We wish you Merry Christmas and good health for the upcoming 2021.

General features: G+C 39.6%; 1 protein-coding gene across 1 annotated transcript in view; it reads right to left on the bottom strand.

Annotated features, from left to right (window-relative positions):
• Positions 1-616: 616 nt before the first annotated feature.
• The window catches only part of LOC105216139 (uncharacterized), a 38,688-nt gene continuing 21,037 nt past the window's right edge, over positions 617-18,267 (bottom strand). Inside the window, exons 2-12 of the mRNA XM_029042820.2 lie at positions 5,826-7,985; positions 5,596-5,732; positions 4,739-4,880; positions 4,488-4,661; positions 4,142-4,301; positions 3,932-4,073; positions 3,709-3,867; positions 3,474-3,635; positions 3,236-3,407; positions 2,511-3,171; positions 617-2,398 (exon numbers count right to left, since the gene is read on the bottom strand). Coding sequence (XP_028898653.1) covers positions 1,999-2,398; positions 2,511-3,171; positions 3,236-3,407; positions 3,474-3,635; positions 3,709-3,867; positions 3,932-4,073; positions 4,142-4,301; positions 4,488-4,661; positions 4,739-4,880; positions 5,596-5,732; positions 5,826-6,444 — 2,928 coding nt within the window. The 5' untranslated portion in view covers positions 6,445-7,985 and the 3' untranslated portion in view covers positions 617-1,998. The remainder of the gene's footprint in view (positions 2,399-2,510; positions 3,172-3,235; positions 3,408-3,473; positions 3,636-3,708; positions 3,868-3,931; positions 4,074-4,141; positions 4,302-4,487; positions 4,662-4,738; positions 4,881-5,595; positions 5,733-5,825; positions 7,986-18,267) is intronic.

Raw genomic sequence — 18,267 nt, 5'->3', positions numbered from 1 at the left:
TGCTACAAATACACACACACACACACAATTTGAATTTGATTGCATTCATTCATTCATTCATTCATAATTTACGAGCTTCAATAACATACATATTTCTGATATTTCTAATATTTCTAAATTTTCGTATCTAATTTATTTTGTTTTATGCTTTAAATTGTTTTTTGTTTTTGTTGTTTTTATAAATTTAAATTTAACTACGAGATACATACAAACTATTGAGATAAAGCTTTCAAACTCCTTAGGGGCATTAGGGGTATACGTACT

Tonight, about a million of locals and visitors gathered in Valparaiso and neighbouring Vina del Mar to watch the largest fireworks display in South America in celebration for the arrival of 2014. Starting from late morning, people on Cerro Artilleria had already begun to claim their best ocean-facing spots for tonight’s fireworks. They put chairs, benches, portable tables, and even ropes to mark their temporary territories on the sidewalk. By midday, vendors at the port were busy cashing in people’s money by selling all sorts of celebration merchandise from party hats to colourful fluorescent bracelets. Supermarkets were pushing the sales of sparkling wines at their entrances. We got some groceries and returned to our B&B room to set up our tripods and “snack table” for the night. As night fell upon, myriads of lights were in place of the yellow sunlight illuminating the famous hills of Valparaiso. But tonight, the starry skyline of the city was a mere backdrop for the most anticipated moment of the year. Live music from the main square could be heard almost immediately when the sun was down. Traffic got diverted. Boats kept going in and out of the port. Crowds of people gathered on the main streets, hillside lookouts, apartment balconies, and any public spaces where the sea could be seen. Upbeat music, laser beams, amateur fireworks, illumination flares continued to lift up the atmosphere of the night. As time approached, we looked at the time on our laptop and waited patiently by the window with our camera and wineglass in hand. As the clock struck midnight, the magnificent fireworks display began shooting up high above the city. We could deeply feel the shake every time the firework exploded in front of us, as if situating in the midst of an air raid. The display lasted for about 25 minutes. Music was loud and every balconies and roof patios seemed occupied by partying crowds. We retired to bed at around 4:30am, while our neighbours were still dancing on roof patios under disco lights. They showed no sign of slowing down. Valparaiso’s magnificent fireworks display did not only signify the closure of 2013 and the opening of 2014; to us, it also drew an extraordinary conclusion to our three-month journey in South America. Tomorrow we would be on our way back to the frozen continent of North America. Under the warm breeze of the Pacific, tonight’s Valparaiso was remarkably bright and beautiful.